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This newsletter gives an overview of the HPC-Europa3 programme, some testimonials from visitors, and more!

HPC-Europa3: an overview of the first 3 years

HPC-Europa3 is already approaching the end of its third year. To date we have received 782 Transnational Access applications, of which 599 have been approved. We aim to support a total of 1098 research visits over the 4½-year project lifetime. The programme is open to researchers at any stage of their research career and is by nature international and multidisciplinary. The statistics below give some insight into the variety of researchers we support through this programme.
The programme is open to researchers working in any of the EU countries or Associated States (see Limited places are also available for researchers working outside these countries.
Applications so far have come from 64 different countries: 27 of the 28 EU countries (including the UK), 13 of the 16 Associated States, and 24 other countries, covering every continent except Antarctica.

The programme is open to researchers at any level. As can be seen below, postgraduates make up the biggest group of visitors, but post-docs and experienced researchers are also very well represented.
The mean age of visitors is 34, and the mode is 27. However, successful applicants have ranged in age from 20 to 69.  Female researchers account for around a quarter of visitors.
Visitors come from a wide variety of research areas. The highest number of visitors come from physics and chemistry, disciplines where computational methods have long been used. However, growing numbers of visitors come from the life sciences and biotech area, where HPC is increasingly being adopted in areas such as genome research and drug design, including personalised medicine.

Visitors have been approved to a total of 358 different host researchers in the 9 participating countries.
We are aware of over 100 publications which have arisen from work carried out under the HPC-Europa3 programme so far, showing that HPC-Europa3 visits lead to valuable scientific output.

From India to BSC (Barcelona), via the Netherlands! 

Hi, my name is Anurag Surapaneni (call #7), and I am an Indian national. I was studying at the University TU Delft in the Netherlands, doing my Master’s degree in Aerospace Engineering. I have opted for the HPC-Europa3 program, as a support for my Master’s thesis. I took my stay at the BSC in Barcelona with Dr. Daniel Mira from the CASE Department as my host. My research is mainly focused on simulating reacting flows. Specifically I work in finite rate solver with adapted dynamic chemistry. Reacting flows are one of the most demanding simulations that cannot be done in realistic times on PC, and thus you need HPC which also helps to not limiting my ideas. Right now, I am a graduate student from TU Delft and I am planning to start my PhD at the BSC with my HPC-Europa3 host. The stay was a great opportunity to know each other. I was granted a stay for twelve weeks, and the output of the stay was directly implemented in my thesis contributing quite significantly to improving my Master’s thesis. We are still in contact with the BSC group because we are preparing some manuscripts to be published. I actually think that the HPC-Europa3 programme gave me the opportunity to open my research at HPC and provided me the needed financial assistance. I would recommend the program to those people that want to learn about HPC. It is a fantastic programme that lets you collaborate with experts in the areas you are interested.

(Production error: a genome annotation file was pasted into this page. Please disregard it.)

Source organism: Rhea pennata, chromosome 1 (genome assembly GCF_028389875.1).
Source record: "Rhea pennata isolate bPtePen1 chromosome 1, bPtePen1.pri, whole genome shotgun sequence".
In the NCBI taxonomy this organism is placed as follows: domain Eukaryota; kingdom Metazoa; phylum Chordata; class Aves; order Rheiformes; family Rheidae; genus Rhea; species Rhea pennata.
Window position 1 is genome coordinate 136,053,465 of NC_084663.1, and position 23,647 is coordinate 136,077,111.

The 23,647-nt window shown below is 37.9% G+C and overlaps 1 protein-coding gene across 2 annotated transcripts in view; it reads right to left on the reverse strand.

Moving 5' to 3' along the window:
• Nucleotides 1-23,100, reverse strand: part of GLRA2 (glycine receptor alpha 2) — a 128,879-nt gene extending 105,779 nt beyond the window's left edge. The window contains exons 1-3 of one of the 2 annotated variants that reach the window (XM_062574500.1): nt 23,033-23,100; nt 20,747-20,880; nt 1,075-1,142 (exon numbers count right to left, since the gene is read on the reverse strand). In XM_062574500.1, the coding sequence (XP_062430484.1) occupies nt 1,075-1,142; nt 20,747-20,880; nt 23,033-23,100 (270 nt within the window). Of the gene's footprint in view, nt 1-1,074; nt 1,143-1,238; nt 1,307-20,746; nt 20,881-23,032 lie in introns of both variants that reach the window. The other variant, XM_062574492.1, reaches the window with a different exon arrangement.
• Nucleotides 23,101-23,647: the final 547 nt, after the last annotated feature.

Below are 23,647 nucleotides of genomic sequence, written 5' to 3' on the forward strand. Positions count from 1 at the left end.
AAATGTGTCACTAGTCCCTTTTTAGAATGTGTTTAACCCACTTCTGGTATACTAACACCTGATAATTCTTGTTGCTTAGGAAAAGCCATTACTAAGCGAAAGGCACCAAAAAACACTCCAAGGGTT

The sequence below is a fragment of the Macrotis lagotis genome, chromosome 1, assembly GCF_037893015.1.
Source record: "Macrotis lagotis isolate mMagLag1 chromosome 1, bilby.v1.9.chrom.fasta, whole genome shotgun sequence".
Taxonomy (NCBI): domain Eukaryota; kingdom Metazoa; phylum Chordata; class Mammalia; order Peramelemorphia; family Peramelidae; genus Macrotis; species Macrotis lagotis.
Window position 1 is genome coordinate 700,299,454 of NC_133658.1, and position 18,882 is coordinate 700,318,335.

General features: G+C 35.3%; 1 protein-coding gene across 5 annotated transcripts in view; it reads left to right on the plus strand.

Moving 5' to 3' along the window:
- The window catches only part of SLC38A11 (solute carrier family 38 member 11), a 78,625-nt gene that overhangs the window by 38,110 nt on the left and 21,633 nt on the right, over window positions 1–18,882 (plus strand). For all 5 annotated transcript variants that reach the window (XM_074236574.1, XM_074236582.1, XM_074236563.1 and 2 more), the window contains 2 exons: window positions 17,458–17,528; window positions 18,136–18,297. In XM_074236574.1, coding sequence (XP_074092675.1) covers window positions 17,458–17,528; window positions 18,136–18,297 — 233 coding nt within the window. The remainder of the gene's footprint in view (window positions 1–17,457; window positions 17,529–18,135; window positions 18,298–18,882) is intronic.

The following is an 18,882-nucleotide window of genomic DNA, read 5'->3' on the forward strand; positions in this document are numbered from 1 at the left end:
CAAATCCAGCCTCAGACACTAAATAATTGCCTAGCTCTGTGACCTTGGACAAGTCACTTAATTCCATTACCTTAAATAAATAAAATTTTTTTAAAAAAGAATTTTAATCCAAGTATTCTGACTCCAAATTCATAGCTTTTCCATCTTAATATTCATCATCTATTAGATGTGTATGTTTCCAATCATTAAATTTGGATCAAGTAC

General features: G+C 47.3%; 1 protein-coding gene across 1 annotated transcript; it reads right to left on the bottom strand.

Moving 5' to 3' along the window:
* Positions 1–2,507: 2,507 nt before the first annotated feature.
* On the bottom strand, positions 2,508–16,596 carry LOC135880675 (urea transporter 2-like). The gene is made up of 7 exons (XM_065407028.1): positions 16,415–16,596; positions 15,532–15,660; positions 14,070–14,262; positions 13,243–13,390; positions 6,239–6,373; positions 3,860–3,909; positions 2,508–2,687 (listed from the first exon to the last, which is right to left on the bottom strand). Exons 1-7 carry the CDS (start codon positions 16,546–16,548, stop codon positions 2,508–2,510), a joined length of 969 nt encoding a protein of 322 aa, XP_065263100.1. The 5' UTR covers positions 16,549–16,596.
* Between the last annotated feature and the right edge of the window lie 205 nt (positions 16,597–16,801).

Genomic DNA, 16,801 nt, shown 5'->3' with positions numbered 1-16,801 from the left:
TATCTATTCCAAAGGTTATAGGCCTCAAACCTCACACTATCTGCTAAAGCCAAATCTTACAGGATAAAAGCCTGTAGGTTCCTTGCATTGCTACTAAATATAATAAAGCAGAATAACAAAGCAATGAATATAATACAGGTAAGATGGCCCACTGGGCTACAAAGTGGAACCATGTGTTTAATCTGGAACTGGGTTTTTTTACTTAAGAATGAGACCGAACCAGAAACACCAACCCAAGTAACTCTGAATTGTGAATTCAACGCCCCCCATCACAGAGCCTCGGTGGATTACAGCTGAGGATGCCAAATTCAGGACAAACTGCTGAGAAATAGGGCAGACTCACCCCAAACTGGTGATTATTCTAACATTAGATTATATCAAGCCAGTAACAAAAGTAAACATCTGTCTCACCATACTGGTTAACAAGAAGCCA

Figure: Example of the Path Flux Analysis (PFA) reduction method showing the computational time with mixture temperature and number of reactions obtained by a temporal evaluation of a perfectly stirred reactor till the ignition delay time.

Visit us: CSC

CSC provides ICT related services for all Finnish universities and more. We have over 400 employees of more than 10 different nationalities and we support all fields of science. We are currently updating our HPC resources. The first cluster Puhti is already online and has 682 CPU nodes (40 cores each, lots of memory) and 80 GPGPU nodes with 4 P100 cards each. In spring 2020 our flagship HPC system Mahti will come online sporting more than 200000 AMD Rome computing cores. Our clusters have a large preinstalled software selection (~200 applications) with detailed usage instructions online, including e.g Schrödinger Maestro and Abaqus. CSC will also host LUMI, one of the pre-exascale supercomputers coming online in early 2021. CSC organizes lots of training events every year to help you make best use of the resources.

Finland is a safe and stable society with a comfortable climate, beautiful nature and lots of research groups to visit.

Important dates

  • Next call for applicants! Apply now! 14th of May 2020
  • Second users' group meeting (Barcelona, Spain), postponed to October 2020
  • Further call will close on the 17th of September 2020.
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